|8:05 AM|| The History of Plant Exploration
Dr. J. C. Raulston
|8:55 AM|| Plant Collecting in Japan
New Products Resources Manager for Hines Nursery, Inc., Irvine, CA
|9:45 AM|| Break
Bookstore and silent auction open.
|10:15 AM|| Rambling the US and Mexico
|11:05 AM||Lunch in the Empire Room|
|12:30 PM|| Exploring South Africa
Denver Botanic Garden
|1:20 PM|| Tresures from Nurseries & Gardens of Europe
North American Manager, Jelitto Perennial Seeds
|2:10 PM|| Break
Bookstore and silent auction open
|2:40 PM|| Rare plant live
Silent auction closes
|2:50 PM|| Been there, found that,
Personal vignettes of plant discoveries
|3:40 PM|| Winners of silent
|3:50 PM|| The Global Garden: Treasure
Chest or Pandora's Box?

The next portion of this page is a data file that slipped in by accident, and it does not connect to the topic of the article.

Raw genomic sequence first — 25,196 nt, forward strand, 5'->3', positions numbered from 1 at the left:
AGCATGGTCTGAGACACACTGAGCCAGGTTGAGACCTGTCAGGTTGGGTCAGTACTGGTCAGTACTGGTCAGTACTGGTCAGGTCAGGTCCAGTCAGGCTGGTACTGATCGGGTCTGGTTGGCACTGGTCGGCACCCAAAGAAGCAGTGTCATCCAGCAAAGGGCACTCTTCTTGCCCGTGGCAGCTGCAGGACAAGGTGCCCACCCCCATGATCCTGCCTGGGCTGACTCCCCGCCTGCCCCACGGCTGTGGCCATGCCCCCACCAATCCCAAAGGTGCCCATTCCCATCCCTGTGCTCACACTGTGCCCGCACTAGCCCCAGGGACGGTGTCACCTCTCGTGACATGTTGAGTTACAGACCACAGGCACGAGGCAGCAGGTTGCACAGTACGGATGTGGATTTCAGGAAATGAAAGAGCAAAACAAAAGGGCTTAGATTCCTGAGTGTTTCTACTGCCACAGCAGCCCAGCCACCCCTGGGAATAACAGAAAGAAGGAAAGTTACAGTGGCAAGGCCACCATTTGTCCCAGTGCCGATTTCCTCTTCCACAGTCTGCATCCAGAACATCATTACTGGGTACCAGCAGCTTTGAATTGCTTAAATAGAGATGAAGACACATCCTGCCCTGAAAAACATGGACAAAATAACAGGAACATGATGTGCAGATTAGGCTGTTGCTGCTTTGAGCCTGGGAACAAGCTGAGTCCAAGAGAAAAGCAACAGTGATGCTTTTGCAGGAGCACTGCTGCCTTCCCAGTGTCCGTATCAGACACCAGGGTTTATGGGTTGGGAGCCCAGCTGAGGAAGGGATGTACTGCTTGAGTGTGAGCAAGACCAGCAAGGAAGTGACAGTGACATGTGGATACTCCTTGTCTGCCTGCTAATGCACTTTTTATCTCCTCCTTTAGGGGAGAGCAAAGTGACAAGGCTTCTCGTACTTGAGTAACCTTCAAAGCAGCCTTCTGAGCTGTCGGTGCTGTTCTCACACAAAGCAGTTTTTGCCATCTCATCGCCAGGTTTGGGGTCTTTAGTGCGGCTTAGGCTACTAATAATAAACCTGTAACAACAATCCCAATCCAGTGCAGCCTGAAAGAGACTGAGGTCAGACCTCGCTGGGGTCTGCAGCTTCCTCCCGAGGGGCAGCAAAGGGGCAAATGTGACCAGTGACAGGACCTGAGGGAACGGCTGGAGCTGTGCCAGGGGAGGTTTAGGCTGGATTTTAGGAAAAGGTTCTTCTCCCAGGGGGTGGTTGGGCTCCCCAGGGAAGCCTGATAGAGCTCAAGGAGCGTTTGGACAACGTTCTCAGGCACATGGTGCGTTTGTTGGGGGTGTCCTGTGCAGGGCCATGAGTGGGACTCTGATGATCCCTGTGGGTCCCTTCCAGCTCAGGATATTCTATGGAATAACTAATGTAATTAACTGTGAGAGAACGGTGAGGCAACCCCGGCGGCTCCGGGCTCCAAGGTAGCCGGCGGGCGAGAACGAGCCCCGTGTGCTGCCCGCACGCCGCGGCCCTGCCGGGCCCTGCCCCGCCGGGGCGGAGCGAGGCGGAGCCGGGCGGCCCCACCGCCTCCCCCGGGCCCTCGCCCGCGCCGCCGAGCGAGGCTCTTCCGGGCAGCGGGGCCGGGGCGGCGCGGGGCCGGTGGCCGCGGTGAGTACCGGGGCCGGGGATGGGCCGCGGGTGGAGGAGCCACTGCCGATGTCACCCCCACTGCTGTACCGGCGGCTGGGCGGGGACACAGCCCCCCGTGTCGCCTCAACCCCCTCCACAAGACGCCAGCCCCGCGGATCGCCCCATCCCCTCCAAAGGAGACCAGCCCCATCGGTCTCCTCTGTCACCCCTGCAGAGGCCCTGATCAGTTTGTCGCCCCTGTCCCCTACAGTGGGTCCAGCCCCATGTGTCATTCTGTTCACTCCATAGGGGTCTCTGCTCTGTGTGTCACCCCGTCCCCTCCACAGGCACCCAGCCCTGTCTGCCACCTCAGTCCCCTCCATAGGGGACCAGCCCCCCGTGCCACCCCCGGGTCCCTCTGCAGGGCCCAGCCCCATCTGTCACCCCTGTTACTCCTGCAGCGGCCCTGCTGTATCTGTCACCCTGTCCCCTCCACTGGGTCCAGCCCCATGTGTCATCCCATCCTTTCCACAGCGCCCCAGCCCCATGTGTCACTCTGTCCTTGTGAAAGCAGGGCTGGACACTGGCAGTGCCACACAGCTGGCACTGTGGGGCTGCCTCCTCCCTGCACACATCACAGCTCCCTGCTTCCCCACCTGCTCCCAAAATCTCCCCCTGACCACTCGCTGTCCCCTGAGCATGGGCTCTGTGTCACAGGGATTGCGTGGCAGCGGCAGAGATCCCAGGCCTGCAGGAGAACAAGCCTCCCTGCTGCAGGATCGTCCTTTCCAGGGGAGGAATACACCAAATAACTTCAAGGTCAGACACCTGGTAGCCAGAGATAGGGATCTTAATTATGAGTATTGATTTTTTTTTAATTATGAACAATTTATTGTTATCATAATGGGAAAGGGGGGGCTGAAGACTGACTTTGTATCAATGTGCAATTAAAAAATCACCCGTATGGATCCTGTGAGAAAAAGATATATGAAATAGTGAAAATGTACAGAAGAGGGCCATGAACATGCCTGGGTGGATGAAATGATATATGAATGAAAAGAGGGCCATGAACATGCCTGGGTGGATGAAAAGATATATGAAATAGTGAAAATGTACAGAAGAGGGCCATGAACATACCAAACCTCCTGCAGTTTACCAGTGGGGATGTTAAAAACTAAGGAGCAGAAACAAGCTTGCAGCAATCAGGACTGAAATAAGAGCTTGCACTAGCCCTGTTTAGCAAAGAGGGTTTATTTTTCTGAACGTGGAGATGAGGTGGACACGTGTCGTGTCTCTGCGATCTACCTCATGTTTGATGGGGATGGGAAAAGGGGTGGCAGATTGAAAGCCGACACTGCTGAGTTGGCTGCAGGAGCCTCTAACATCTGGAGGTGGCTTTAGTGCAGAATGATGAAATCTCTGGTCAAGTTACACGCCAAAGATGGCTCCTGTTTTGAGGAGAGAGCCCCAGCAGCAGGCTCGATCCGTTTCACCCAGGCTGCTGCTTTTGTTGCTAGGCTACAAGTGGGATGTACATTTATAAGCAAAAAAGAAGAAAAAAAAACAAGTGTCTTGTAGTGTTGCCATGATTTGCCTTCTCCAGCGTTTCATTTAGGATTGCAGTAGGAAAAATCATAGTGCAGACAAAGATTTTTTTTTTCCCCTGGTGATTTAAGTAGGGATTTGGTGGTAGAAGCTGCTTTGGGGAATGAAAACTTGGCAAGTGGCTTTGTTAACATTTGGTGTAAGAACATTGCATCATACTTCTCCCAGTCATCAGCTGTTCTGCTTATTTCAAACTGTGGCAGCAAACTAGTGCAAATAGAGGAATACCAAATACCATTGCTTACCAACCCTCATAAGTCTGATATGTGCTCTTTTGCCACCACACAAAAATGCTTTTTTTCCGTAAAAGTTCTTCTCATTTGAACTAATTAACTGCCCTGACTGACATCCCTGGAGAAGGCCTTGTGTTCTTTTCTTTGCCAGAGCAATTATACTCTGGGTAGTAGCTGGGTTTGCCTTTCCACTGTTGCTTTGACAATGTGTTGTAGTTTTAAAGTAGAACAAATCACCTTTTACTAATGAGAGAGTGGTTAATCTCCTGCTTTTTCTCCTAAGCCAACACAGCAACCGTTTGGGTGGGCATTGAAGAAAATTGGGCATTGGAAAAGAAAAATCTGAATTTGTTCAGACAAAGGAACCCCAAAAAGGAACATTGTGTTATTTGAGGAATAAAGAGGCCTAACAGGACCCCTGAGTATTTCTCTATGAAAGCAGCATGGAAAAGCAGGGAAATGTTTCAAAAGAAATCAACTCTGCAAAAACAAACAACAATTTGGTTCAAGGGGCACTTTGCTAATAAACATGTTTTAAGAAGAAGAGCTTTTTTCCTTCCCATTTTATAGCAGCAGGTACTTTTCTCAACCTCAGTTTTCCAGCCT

Dr. J. C. Raulston
|4:40 PM|| Symposium adjourns to The JC
and the fun continues...
Everyone is invited to close out the symposium at the Arboretum's twentieth birthday party, featuring the World's Biggest Bannana Split Party. The Arboretum is at its best in autumn, so come on out and enjoy the fun, the food, and the beauty of the early fall garden.
Just preceding the birthday celebration, Arboretum members can enjoy the fruits of plant exploration around the world at The JC Raulston Arboretum Annual Rare Plant Distribution. People from as far away as Massachusetts and Georgia participate each year in the renowned epic event. Over 5,000 extraordinary plants will disappear in three minutes. Don't be late! A Friends of The JC Raulston Arboretum membership card will be required for admission. You may check your membership status, replace a lost membership card, or become a member at the symposium registration desk.
|6:00 PM (arrive by 5:00 p.m. to check in)||Rare plant distribution at The JC Raulston Arboretum for Arboretum members only. Membership registration available throughout symposium.|
|6:30 PM||Twentieth Anniversary Celebration with The World's Biggest Banana Split Party at The JC Raulston Arboretum|